When we open our eyes, we look at nature. But in painting, nature springs from the mystery of the palette. Once laid down, one tone suggests a second, and their encounter leads to another and another, with interludes of blankness, battles and stalemates. With oil painting, these truths become even more self-evident. By itself, a color locates a plane in space – closer to the viewer with a warm tone, farther away with a cold one. Painters from the dawn of the twentieth century used color as a way to create on canvas a notion of space and depth without recourse to perspective, without losing the bi-dimensionality of the surface. This was fully demonstrated by the French Fauvists and the German Expressionists who used simultaneous or delayed contrasts of different sets of complementary colors.

Through the years, while still using tone interaction to establish planes in space, I have increasingly devoted color to the expression of tone and feeling. A touch of red, how nice, why not a little more of the same, and then it is too much! All the more reason to go on adding more and more. It is good to exaggerate, to go beyond, to pursue the extreme limit of what is suggested by the pictorial imagination. When red invades all the available space, it stops being a color at last – it creates an emotional climate or even becomes the very meaning of the piece.

Color doesn’t always need to glow at its brightest; grays, blacks and whites can be of greater import. What counts is to know what to display and what to hide. The painter gives clues and the viewer builds an image from the puzzle in front of his eyes. Like nature itself, the painter is evasive and the viewer sets on a quest, eager to decipher the enigma, perhaps eager for more rational logic than the artist ever intends.

Color is there to accelerate cardiac rhythm, to elicit a tear, to set teeth on edge, and to beguile. It is the result of a condensed sensation, as Henri Matisse used to say, therefore it is intuitive and passionate. It is an inborn knowledge that can become refined with time, but which cannot be taught nor learned.

Color carries feeling, sensitivity, but above all is a direct expression of the sensorial affinity one entertains with life: white anger, purple rage, to see red, be green with envy, have the blues. For the artist, it is the spontaneous pleasure of splashing with vivid variegated tones a pure white canvas that stood forgotten in a corner, asking nothing from destiny. Color is like the fireworks that explode on a summer night, hitting the viewer in the plexus.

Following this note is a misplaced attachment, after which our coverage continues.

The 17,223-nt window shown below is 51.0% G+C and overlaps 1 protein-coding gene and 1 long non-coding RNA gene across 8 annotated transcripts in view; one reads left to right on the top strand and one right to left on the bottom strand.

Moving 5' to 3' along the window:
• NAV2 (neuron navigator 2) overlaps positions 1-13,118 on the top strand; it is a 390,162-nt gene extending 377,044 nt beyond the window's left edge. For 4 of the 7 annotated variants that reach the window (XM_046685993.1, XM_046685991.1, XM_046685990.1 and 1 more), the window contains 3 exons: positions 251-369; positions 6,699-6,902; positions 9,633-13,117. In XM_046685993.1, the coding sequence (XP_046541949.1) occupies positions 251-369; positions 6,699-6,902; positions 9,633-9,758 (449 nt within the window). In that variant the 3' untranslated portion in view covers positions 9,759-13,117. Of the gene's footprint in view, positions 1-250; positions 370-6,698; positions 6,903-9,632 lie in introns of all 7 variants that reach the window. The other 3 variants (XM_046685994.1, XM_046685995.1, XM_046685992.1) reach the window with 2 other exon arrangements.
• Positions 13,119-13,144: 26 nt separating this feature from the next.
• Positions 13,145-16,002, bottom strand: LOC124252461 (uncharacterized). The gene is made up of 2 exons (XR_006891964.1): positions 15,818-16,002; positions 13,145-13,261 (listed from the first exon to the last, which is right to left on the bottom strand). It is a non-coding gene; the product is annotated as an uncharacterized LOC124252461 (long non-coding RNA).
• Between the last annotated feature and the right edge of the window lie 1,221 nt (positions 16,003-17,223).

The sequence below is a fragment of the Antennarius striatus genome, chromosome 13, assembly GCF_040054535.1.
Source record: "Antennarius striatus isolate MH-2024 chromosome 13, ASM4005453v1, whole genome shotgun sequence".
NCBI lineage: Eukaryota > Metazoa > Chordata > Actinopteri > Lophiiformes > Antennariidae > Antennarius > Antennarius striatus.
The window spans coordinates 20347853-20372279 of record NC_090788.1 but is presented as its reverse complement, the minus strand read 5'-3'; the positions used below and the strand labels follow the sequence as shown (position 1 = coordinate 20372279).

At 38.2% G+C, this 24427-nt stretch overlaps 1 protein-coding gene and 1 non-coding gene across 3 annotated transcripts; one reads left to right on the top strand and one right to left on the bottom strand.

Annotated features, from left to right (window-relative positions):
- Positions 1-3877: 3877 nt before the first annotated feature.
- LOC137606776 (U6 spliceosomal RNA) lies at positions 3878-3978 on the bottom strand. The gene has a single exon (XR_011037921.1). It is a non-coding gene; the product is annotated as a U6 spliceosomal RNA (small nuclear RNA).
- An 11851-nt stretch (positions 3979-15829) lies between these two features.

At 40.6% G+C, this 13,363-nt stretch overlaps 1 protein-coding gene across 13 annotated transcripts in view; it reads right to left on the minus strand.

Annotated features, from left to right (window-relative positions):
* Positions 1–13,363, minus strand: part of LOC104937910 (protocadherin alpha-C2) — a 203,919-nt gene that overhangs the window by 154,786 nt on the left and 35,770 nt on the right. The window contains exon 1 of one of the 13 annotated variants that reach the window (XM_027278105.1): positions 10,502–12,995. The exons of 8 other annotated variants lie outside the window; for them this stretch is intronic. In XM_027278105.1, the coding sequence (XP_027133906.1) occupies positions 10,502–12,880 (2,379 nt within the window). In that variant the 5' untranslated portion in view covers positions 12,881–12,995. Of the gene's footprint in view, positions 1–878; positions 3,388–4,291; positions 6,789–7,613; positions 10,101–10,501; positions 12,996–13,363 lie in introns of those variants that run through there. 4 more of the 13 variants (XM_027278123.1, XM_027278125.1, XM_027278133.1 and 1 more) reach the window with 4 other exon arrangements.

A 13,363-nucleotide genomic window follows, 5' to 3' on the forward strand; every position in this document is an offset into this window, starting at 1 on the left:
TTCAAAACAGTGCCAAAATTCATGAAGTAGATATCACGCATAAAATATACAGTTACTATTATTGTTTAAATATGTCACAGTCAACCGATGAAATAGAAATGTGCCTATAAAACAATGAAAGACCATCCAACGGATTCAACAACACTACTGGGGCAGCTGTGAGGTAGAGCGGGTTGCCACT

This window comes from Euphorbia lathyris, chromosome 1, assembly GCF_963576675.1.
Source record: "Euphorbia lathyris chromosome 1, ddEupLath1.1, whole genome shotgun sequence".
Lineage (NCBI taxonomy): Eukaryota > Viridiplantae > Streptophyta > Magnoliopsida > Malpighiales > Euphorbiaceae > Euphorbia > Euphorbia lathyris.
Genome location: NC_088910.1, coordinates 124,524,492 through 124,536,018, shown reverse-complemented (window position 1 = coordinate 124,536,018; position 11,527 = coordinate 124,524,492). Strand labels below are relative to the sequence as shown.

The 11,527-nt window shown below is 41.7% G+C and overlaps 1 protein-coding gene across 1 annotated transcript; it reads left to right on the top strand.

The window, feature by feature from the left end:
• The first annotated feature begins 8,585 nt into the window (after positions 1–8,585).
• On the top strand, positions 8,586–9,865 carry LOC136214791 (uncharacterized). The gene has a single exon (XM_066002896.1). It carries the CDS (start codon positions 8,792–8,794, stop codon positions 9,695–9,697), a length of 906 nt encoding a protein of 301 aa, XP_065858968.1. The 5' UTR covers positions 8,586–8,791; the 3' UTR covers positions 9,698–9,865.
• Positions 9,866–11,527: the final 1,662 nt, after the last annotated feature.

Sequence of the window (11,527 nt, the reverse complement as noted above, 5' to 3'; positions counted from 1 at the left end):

When a picture has found its “punch”, the painter can say in retrospect (as I do here), I wanted this or I wanted that, and deliver a speech about the role of complementary colors and chromatic scales. But true sensuousness is of a primal nature. Beware of painters (starting with me) who explain the why and how of a picture – it is a posteriori. If the canvas dominant is yellow: “Oh, I meant the sun.” If it ends in a blue key: “Oh, I was really sad that day.” All painters are liars, except when they work. The Chinese say that painting is the art of the brush. I believe that it is the art of Silence.

Very simply, the artist wants “to see life beautiful.” A painter will squash colors on canvases for a lifetime in the quest. To succeed, a miracle is necessary and, occasionally, a miracle does appear. And then, as Jean Cocteau put it: “Since this mystery is beyond us, let’s pretend we organized it.”

– Françoise Gilot

Chiaroscuro Puzzle, 1999

Oil on canvas,
36 1/4 x 28 3/4 in. (92 x 73 cm.)
Collection Fred and Virginia Merrill, Kansas

Gilot is never married to her ideas of subject matter when she begins a painting. Unlike Picasso, she prefers to allow the forms and colors to evolve, to reinvent themselves, and to guide the painting to its final gesture. In this work, from her current series of intuitive, less figurative canvases, the blue shapes were actually added as a last minute thought -- one vaguely suggesting a table, the other a stylized gourd-like water container. The addition of two circular shapes and the orange crescent, suggest fruits in a bowl. This is typical of how figuration arrives on the canvas at almost the final moment after the structure is set in terms of color and composition. Gilot’s wrestling with the problems of darkness and light, abstraction and figuration, determined the title of this work.

Construction, 1945

Oil on canvas,
45 3/4 x 35 in. (116 x 89 cm.)
Collection Dr. Mel Yoakum, Ph.D., California

This work began as small drawings of a ship inside a bottle made in a sketchbook of 1944. In subsequent sketches, the major lines and shapes were developed and abstracted. In the painting the ship and bottle have been turned 90 degrees to the right so that the ship balances on its bow and the bottle on its mouth. Further abstracting the composition, only the curving lines of the container, the trapezoid shapes of the sails and the verticals and diagonals of the rigging remain. Flat, densely pigmented areas of a single hue are juxtaposed to regions with richly overlaid colors.

Woman Asleep (Self-Portrait), 1952

Oil on canvas,
51 x 76 in. (130 x 195 cm.)
Collection Jerry and Carole Vanier, Arizona

The Red Cliff, 1987

Oil on canvas,
25 5/8 x 31 7/8 in. (65 x 81 cm)
Collection Wells Fargo Bank, California

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